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The relationship between budgetary expenditure and economic growth in Poland

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  • Gurgul, Henryk
  • Lach, Łukasz
  • Mestel, Roland

Abstract

This paper investigates the association between different kinds of budgetary expenditure and economic growth of Poland. The empirical analysis makes use of linear and nonlinear Granger causality tests to evaluate the applicability of Wagner’s Law and that of the contrasting Keynesian theory.We employ aggregate and disaggregate data with the sub-categories of most important budgetary expenditure, including health care and social security, education and science, national defence and public security expenditure and government administration expenditure for the period Q1 2000 to Q3 2008. This causality analysis indicates that total relation between budgetary expenditure and economic growth is consistent with Keynesian theory. The results of our computations have important policy implications. In case of Poland the health care expenditure was found to be as important for economic growth as expenditures on education and science. Furthermore, in order to stimulate economic growth, Polish government should consider reallocating some of national defence, public security and government administration expenditure to health care, social security, education and science expenditure.

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  • Gurgul, Henryk & Lach, Łukasz & Mestel, Roland, 2012. "The relationship between budgetary expenditure and economic growth in Poland," MPRA Paper 52304, University Library of Munich, Germany.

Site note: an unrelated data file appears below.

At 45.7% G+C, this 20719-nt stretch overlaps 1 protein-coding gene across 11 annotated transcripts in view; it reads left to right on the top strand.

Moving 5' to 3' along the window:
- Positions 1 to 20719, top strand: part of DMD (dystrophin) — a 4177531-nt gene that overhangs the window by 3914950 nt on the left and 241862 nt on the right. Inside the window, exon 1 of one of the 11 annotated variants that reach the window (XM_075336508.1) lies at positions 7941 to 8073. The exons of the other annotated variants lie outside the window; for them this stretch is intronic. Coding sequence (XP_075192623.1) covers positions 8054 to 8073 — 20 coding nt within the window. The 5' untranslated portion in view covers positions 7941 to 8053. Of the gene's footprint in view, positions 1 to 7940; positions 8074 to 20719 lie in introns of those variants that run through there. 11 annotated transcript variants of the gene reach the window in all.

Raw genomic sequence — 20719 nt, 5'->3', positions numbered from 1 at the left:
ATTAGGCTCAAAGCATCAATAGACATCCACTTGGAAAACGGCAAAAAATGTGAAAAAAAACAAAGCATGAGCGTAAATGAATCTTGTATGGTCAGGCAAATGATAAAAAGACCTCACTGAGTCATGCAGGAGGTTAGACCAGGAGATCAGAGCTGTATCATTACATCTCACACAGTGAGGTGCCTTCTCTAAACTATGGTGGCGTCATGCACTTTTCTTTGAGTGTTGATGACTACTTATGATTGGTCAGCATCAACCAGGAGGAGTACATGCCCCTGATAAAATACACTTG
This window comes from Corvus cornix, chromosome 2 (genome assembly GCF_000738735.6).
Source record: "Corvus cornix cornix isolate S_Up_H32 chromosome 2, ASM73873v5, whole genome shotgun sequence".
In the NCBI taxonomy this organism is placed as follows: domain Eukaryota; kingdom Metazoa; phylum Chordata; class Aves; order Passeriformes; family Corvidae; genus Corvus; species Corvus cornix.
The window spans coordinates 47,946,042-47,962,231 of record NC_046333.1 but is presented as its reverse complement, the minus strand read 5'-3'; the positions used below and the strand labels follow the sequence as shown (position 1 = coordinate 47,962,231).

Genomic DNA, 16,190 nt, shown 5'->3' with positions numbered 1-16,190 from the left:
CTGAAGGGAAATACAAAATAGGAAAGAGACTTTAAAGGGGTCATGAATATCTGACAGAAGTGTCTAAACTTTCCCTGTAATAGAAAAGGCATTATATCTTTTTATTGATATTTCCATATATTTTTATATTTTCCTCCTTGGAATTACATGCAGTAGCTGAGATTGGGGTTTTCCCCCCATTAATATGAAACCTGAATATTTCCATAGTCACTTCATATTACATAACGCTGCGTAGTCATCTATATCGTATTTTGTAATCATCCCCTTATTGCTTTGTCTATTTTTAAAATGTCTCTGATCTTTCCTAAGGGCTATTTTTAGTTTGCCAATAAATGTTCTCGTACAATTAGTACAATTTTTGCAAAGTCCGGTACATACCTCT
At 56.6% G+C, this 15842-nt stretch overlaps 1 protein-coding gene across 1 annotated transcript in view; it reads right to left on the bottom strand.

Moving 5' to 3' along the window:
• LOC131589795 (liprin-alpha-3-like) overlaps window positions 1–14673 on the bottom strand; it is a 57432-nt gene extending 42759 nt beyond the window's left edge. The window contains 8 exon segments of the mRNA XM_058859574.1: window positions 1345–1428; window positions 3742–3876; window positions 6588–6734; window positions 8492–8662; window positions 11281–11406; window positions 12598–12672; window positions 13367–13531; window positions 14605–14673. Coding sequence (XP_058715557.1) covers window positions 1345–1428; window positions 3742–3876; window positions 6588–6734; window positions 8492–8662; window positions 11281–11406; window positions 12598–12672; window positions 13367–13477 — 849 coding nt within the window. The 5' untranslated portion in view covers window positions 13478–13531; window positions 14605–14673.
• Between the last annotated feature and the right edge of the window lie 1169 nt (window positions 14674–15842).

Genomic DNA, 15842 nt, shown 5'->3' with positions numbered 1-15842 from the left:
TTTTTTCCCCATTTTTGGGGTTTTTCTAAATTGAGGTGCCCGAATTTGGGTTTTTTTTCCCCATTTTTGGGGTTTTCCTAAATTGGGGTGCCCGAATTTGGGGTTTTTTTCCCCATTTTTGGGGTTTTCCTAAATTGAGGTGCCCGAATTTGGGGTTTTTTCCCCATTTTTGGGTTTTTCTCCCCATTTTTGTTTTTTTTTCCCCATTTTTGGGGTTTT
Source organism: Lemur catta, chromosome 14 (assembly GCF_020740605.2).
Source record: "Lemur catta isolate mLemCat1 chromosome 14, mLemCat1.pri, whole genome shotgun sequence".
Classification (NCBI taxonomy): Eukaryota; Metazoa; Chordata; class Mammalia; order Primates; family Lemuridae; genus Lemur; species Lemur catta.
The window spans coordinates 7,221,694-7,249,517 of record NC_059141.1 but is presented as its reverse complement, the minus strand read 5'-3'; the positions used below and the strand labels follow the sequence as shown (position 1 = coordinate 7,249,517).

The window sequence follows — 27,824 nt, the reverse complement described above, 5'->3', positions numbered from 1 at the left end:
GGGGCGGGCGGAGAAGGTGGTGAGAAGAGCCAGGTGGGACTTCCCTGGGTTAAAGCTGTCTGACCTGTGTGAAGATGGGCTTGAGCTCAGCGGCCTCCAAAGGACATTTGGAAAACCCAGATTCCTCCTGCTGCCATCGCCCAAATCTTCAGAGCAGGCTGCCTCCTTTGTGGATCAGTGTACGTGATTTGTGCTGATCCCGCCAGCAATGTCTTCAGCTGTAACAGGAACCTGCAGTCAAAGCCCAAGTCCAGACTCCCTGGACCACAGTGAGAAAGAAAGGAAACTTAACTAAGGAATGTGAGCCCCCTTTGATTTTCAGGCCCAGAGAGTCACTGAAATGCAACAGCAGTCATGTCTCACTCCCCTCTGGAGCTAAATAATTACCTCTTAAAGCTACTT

• Handle: RePEc:pra:mprapa:52304
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    Cited by:

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    2. René Cabral & André Varella Mollick & Eduardo Saucedo, 2016. "Violence in Mexico and its effects on labor productivity," The Annals of Regional Science, Springer;Western Regional Science Association, vol. 56(2), pages 317-339, March.
    3. Andrew Phiri, 2017. "Nonlinearities in Wagner's law: further evidence from South Africa," International Journal of Sustainable Economy, Inderscience Enterprises Ltd, vol. 9(3), pages 231-249.
    4. Goodness C. Aye & Mehmet Balcilar & John P. Dunne & Rangan Gupta & Rene� van Eyden, 2014. "Military expenditure, economic growth and structural instability: a case study of South Africa," Defence and Peace Economics, Taylor & Francis Journals, vol. 25(6), pages 619-633, December.
    5. Selim Demez, 2021. "Validity of Wagner’s Law in EU Member Transition Economies: Panel Causality Analysis," Journal of Economic Policy Researches, Istanbul University, Faculty of Economics, vol. 8(2), pages 199-210, July.
    6. Omoshoro-Jones, Oyeyinka Sunday, 2016. "A Cointegration and Causality Test on Government Expenditure –Economic Growth Nexus: Empirical Evidence from a South African Province," MPRA Paper 102085, University Library of Munich, Germany, revised 17 Oct 2017.
    7. Khalid Zaman & Bashir Khilji, 2014. "A note on pro-poor social expenditures," Quality & Quantity: International Journal of Methodology, Springer, vol. 48(4), pages 2121-2154, July.
    8. Bilal KARGI, 2016. "Is Wagner’s law applicable for fast growing economies? BRICS and MATIK countries," Timisoara Journal of Economics and Business, West University of Timisoara, Romania, Faculty of Economics and Business Administration, vol. 9(1), pages 1-15, June.

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    More about this item

    Keywords

    government expenditure; Linear and nonlinear causality; bootstrap techniques;
    All these keywords.

    JEL classification:

    • C32 - Mathematical and Quantitative Methods - - Multiple or Simultaneous Equation Models; Multiple Variables - - - Time-Series Models; Dynamic Quantile Regressions; Dynamic Treatment Effect Models; Diffusion Processes; State Space Models
    • O10 - Economic Development, Innovation, Technological Change, and Growth - - Economic Development - - - General
    • O40 - Economic Development, Innovation, Technological Change, and Growth - - Economic Growth and Aggregate Productivity - - - General

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